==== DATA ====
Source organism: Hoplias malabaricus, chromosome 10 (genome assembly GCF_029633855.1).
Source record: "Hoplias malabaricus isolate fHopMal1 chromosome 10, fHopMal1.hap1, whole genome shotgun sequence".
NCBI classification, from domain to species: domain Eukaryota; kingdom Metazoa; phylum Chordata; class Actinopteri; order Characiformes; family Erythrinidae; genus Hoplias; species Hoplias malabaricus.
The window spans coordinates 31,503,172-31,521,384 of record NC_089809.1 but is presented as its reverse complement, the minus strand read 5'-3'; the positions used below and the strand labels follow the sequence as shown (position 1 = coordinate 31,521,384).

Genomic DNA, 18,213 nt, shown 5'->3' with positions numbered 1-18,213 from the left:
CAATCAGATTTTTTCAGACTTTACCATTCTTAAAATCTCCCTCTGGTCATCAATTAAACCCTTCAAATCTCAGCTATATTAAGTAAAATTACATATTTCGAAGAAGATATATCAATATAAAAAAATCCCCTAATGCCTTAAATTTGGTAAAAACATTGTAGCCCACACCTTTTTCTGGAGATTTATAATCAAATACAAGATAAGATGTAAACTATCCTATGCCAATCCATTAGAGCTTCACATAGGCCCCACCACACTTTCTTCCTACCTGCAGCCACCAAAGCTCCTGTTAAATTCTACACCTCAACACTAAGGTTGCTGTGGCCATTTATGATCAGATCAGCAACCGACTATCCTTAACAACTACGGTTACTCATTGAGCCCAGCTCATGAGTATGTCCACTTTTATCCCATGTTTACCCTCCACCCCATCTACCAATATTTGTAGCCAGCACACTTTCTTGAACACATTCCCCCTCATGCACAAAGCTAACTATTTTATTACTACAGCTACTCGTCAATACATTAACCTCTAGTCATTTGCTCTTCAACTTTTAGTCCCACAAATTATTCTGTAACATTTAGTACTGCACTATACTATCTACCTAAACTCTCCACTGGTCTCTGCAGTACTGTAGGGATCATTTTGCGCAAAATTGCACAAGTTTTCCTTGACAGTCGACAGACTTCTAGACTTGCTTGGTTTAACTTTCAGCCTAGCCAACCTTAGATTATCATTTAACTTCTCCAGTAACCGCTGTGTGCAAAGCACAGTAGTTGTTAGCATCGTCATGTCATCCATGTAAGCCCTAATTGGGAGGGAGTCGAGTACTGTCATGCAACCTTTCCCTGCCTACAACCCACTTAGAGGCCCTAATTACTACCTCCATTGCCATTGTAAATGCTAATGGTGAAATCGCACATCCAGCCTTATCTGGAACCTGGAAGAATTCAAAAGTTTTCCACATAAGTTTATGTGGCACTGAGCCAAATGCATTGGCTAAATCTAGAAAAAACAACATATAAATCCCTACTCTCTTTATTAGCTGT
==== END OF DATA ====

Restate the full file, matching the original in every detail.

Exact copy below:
Source organism: Hoplias malabaricus, chromosome 10 (genome assembly GCF_029633855.1).
Source record: "Hoplias malabaricus isolate fHopMal1 chromosome 10, fHopMal1.hap1, whole genome shotgun sequence".
NCBI classification, from domain to species: domain Eukaryota; kingdom Metazoa; phylum Chordata; class Actinopteri; order Characiformes; family Erythrinidae; genus Hoplias; species Hoplias malabaricus.
The window spans coordinates 31,503,172-31,521,384 of record NC_089809.1 but is presented as its reverse complement, the minus strand read 5'-3'; the positions used below and the strand labels follow the sequence as shown (position 1 = coordinate 31,521,384).

Genomic DNA, 18,213 nt, shown 5'->3' with positions numbered 1-18,213 from the left:
CAATCAGATTTTTTCAGACTTTACCATTCTTAAAATCTCCCTCTGGTCATCAATTAAACCCTTCAAATCTCAGCTATATTAAGTAAAATTACATATTTCGAAGAAGATATATCAATATAAAAAAATCCCCTAATGCCTTAAATTTGGTAAAAACATTGTAGCCCACACCTTTTTCTGGAGATTTATAATCAAATACAAGATAAGATGTAAACTATCCTATGCCAATCCATTAGAGCTTCACATAGGCCCCACCACACTTTCTTCCTACCTGCAGCCACCAAAGCTCCTGTTAAATTCTACACCTCAACACTAAGGTTGCTGTGGCCATTTATGATCAGATCAGCAACCGACTATCCTTAACAACTACGGTTACTCATTGAGCCCAGCTCATGAGTATGTCCACTTTTATCCCATGTTTACCCTCCACCCCATCTACCAATATTTGTAGCCAGCACACTTTCTTGAACACATTCCCCCTCATGCACAAAGCTAACTATTTTATTACTACAGCTACTCGTCAATACATTAACCTCTAGTCATTTGCTCTTCAACTTTTAGTCCCACAAATTATTCTGTAACATTTAGTACTGCACTATACTATCTACCTAAACTCTCCACTGGTCTCTGCAGTACTGTAGGGATCATTTTGCGCAAAATTGCACAAGTTTTCCTTGACAGTCGACAGACTTCTAGACTTGCTTGGTTTAACTTTCAGCCTAGCCAACCTTAGATTATCATTTAACTTCTCCAGTAACCGCTGTGTGCAAAGCACAGTAGTTGTTAGCATCGTCATGTCATCCATGTAAGCCCTAATTGGGAGGGAGTCGAGTACTGTCATGCAACCTTTCCCTGCCTACAACCCACTTAGAGGCCCTAATTACTACCTCCATTGCCATTGTAAATGCTAATGGTGAAATCGCACATCCAGCCTTATCTGGAACCTGGAAGAATTCAAAAGTTTTCCACATAAGTTTATGTGGCACTGAGCCAAATGCATTGGCTAAATCTAGAAAAAACAACATATAAATCCCTACTCTCTTTATTAGCTGT